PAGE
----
Also, please refrain from projecting modern notions of "fairness" in international politics onto a time when such things simply did not apply. Your claim about "rassism" (sic) is simply ridiculous: at the time of the Rhine crossing in 405-406 the de facto ruler of the Western Empire was Stilicho, who was a Vandal.
To Joeguida30 and Scipio3000: The horrors you describe were much greater and had much longer-lasting in places like Britain and Gaul initially. Except from the extreme north which suffered under Radagasius and Attila, Italy was spared most of the bloodshed until the Gothic Wars of the mid-6th century which - amongst other things - led to the utter destruction of the old senatorial class. If you're Italian - and I am assuming you are - please go visit Ravenna, which was flourishing until around AD600 and the remains of this are still to be seen. A fact which Ward-Perkins conveniently ignores in his, in otherwise excellently written and delightfully polemic book.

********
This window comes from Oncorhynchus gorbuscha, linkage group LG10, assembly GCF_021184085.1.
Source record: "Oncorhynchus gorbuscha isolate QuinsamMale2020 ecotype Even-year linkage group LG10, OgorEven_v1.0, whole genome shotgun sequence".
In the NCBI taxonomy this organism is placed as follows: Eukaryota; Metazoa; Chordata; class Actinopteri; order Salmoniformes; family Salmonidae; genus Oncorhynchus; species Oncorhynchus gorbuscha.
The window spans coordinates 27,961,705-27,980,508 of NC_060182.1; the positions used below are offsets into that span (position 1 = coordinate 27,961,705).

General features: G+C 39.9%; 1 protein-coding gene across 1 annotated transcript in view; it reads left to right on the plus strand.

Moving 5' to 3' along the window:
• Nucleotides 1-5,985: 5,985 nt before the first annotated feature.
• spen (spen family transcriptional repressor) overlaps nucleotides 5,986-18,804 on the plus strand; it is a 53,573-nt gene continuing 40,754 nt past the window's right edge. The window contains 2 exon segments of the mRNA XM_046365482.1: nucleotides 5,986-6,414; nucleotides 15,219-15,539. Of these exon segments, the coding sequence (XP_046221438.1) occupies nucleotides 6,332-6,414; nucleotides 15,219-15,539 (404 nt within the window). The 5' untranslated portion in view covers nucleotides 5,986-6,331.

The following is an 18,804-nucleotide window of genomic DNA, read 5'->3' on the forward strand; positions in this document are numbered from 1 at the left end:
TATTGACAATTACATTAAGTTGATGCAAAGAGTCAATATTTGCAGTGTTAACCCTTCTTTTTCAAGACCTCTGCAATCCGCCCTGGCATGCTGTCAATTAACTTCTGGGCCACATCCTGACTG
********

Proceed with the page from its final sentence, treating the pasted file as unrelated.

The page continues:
There is nowhere near a consensus about the precise nature of the invasions or migrations or whatever label one chooses to attach to them in the current academia, and precisely so because the quite limited written sources from the period have been enormously expanded on in recent years with a mass of archaeological data.
What we do know is that specific events such as the Rhine crossings and the Vandal seizure of Roman Africa contributed greatly to the disintegration of the Roman state, and that a great deal of destruction was wrought in the initial events, even though this was mainly constrained to specific areas which mostly initially recover somewhat before going into terminal decline due to the loss of a superstate such as Rome was and the complex trade and exchange networks it made possible.